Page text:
Fly Fishing Hooks Stillwater Anglers

Fly Fishing Hooks And How To Choose The Right One

Fly tying is a great way to combine creativity with fly fishing, and it requires knowledge of fish behavior and fly fishing tactics. One of the key components to mastering the art of fly tying is fly fishing hooks.

Here we go over the basics for how to choose the right fly fishing hooks for your flies. After all, the right hook leads to the right presentation and the right presentation leads to more catches!

How To Choose The Right Fly Fishing Hooks

There is such a large variety of fly fishing hooks available, it can be a little confusing knowing which ones work well for each fly, especially if you’re a beginner.

The good news is that we have some tips to help you distinguish between the different options and help you pick out the right fly fishing hooks.

Parts of A Fly Hook

The first step to knowing which fly fishing hooks to use is to know the parts of the hook.

Eye: The eye of the hook is the round part at the end of the hook where the fly fishing line is threaded. Similar to the eye of a needle, the line is threaded through and knotted to hold the hook secure.

Shank: The hook shank is the straight part of the hook that runs from the eye to the bend.

Bend: The curved part of the hook is known as the bend.

Point: The sharp part of the hook at the end of the bend is called the point.

Barb: The barb is also sharp, and is located at the end of the hook and is how the hook stays caught in the fish. Barbless hooks can also be purchased.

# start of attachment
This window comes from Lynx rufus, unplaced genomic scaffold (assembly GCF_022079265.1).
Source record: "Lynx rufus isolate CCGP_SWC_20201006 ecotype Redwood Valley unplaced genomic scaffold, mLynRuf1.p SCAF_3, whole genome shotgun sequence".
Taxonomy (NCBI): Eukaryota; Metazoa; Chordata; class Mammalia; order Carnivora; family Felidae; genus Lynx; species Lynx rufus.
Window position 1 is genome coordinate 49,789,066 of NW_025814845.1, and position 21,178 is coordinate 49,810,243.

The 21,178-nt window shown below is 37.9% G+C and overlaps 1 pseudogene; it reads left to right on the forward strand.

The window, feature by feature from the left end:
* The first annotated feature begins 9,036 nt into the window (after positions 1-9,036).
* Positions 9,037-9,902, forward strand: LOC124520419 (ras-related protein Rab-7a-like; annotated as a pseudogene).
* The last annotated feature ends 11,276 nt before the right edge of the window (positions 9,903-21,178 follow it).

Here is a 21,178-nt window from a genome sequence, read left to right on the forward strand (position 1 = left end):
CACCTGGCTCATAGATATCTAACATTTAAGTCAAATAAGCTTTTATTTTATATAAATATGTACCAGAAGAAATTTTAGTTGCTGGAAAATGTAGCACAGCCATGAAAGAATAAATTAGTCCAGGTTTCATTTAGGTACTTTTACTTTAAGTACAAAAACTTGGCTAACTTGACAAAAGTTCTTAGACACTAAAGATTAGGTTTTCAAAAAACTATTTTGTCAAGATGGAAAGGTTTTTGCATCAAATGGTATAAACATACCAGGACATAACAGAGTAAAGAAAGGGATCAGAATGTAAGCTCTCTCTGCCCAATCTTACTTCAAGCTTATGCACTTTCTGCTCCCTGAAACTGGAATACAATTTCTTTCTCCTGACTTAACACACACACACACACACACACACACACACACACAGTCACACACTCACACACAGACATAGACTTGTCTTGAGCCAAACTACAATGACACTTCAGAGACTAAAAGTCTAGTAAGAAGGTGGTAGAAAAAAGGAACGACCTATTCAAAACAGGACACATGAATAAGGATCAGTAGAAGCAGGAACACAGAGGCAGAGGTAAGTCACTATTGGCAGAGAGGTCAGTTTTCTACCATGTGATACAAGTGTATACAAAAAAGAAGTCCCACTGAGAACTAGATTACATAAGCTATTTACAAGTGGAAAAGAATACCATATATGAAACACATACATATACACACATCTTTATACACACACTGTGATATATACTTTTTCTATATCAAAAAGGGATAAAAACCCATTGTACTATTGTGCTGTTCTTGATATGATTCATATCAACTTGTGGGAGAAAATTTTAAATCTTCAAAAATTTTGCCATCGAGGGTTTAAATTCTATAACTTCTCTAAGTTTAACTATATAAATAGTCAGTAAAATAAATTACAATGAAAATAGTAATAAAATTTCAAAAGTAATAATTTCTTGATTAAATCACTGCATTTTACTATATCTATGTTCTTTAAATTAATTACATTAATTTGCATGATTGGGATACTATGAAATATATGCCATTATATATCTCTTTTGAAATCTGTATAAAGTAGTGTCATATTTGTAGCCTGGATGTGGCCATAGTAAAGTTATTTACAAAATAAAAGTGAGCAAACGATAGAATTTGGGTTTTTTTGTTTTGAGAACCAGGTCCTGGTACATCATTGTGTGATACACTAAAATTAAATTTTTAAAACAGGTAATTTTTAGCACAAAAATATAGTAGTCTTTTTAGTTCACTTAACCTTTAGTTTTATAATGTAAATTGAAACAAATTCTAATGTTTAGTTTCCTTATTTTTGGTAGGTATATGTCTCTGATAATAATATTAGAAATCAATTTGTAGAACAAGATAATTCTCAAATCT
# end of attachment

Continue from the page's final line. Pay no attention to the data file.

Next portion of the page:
Gap: The space inside the bend from the shank to the point is known as the gap.

Typically hooks are made from three different materials, carbon, steel or stainless steel, and then usually coated with a rust and corrosion inhibitor and then finished with a bronze coating.

Types of Flies and Fly Fishing Hooks

Wet Fly

Typically wet fly hooks come in three grades: heavy, medium-weight, and lightweight. Typically the most common shapes are round bend and sproat bend. Round bend hooks have a bed that is perfectly round. Sproat bend hooks are fly fishing hooks that flatten out as the bend comes to a point. This technique is supposed to add strength and make them better at hooking onto passing nibbling trout.

Heavyweight wet fly hooks are ideal for a large variety of wet flies and nymphs to even tadpoles. Medium-weight wet fly hooks are really popular because they are great for most nymph patterns and are also light enough for many dry fly patterns.

Dry Fly

Most anglers would argue that if you’re tying dry flies, you should look for a fine wire hook so that it is lightweight. However, fine wire hooks can often be weak, and isn’t ideal for larger trout. The key is to find the balance between strength and matching the insects in the area.


Long-shanked hooks work well for caddis imitation, specifically with a slightly upturned eye. This type of hook pattern mimics an insect rising toward the surface and should be fished higher in the water than most other larvae imitations.


When choosing fly fishing hooks for nymph patterns, you’ll want to really pay attention to what insects you see on your favorite river. You’ll obviously want to choose hooks that are little smaller, and typically have a humpback profile and the shank is almost never straight.


The bottom line when it comes to choosing the right fly fishing hooks for your fly tying needs is to pay attention to the trout food you’re trying to replicate. If you’re fishing for small fish, you’ll likely be using small hooks. If you’re fishing larger fish, you’ll use a slightly larger hook.

Being mindful of the hooks you’re using can help us keep our rivers full of healthy and uninjured fish. Oversized hooks can injure a fish, and undersized hooks can be swallowed, causing internal injuries.

Our last tip is to make sure you use sharp hooks when tying flies because dull hooks can injure the fish’s mouth.

Have questions on which hooks to use still or wondering to get all the tools you’ll need? Head into the fly shop and get all the fly fishing gear you need to tie your own flies or replenish your supply.